Last night, the Senate approved new maps. Now, we have legislative districts that have been drawn by legislators and have bipartisan support. It’s been a long time coming, but don’t believe it’s the beginning of a trend. North Carolina still needs a better system for redistricting.
Our state has been contesting maps since the 1980s. For about 25 years, Republicans sued Democrats over gerrymandered districts. They often prevailed in court. Throughout the 1990s and early 2000s, districts were ordered redrawn and in one case drawn by a judge. Contrary to their claims, Republicans won in 2010 in districts that had been redrawn to make them more favorable to the GOP.
The GOP redistricting in 2011 was the most extreme in North Carolina history. Republicans had the advantage of new technology that allowed them to cherry-pick voters more easily and they hired a guy whose whole career was dedicated to rigging districts to draw the maps. In other words, they professionalized gerrymandering. They had virtually impenetrable majorities in both houses of the legislature and in Congressional districts despite North Carolina being one of the most closely divided states in the nation. Then, they bragged about it.
Not many honest observers thought the maps were fair. Republicans’ main argument is that Democrats did it to them for a hundred years, which was a bogus argument, too. As I said, the courts intervened in the redistricting process for two decades before Republicans got their shot. In the early 2000s, Republicans, including Senator Phil Berger, supported an independent redistricting commission.
Before the 1980 census, North Carolina was still largely a one-party state. We had mainly conservatives and moderates who lived uncomfortably together under the Democratic banner. Primaries were often bitter contests. In 1960, more than 80% of the state’s voters were registered as Democrats, including people like Jesse Helms and Lauch Faircloth who both later served as Republican US Senators.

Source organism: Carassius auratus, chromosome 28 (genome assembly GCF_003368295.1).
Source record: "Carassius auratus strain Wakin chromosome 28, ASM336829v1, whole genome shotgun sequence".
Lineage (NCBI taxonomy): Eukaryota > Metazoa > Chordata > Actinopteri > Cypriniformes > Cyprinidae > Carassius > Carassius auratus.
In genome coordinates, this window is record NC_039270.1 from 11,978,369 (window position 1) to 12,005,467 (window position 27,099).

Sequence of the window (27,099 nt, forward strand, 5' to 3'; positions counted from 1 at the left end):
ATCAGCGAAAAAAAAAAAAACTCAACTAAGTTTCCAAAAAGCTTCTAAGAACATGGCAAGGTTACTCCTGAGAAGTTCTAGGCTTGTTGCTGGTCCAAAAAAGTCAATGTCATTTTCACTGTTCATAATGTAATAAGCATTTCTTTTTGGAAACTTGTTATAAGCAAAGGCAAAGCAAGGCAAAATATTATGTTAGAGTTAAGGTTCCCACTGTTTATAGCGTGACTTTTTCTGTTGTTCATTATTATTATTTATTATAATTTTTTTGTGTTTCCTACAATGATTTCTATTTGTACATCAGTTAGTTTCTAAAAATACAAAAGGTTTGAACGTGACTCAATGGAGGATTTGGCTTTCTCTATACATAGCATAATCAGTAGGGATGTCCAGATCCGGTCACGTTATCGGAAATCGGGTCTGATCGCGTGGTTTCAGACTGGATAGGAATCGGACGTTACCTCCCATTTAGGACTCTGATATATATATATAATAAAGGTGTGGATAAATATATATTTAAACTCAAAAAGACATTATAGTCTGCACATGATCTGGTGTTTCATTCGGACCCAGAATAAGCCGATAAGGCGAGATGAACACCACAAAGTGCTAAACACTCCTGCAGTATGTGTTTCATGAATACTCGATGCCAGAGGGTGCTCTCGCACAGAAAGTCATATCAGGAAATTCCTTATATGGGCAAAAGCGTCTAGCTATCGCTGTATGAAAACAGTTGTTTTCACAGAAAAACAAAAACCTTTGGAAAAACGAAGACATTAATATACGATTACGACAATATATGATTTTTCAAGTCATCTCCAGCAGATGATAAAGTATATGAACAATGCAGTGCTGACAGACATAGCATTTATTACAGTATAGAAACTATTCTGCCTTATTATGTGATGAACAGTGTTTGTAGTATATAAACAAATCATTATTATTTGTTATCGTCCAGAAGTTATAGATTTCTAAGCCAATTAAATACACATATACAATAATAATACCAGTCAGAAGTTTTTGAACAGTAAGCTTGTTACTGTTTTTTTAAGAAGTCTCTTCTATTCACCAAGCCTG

Back then, Republicans hailed mainly from western NC where they elected GOP Congressmen. It would not have been possible to draw many Republican districts and our Congressional delegation, though Democrat, was sufficiently conservative for the state.
Gerrymandering arose as a problem because of the growth of the two-party South, beginning in the 1970s but taking off in the Reagan Revolution of the 1980s. Since then, Democrats controlled the redistricting process following the 1990 and 2000 census. Republicans drew their districts following 2010. So, really Democrats have drawn them twice, Republicans once, since the advent of the modern two-party state in North Carolina. Let’s applaud legislators in both parties who worked together to get decent maps this week, but it’s time to get the process out of the courts and into the hands of a commission or less partisan body.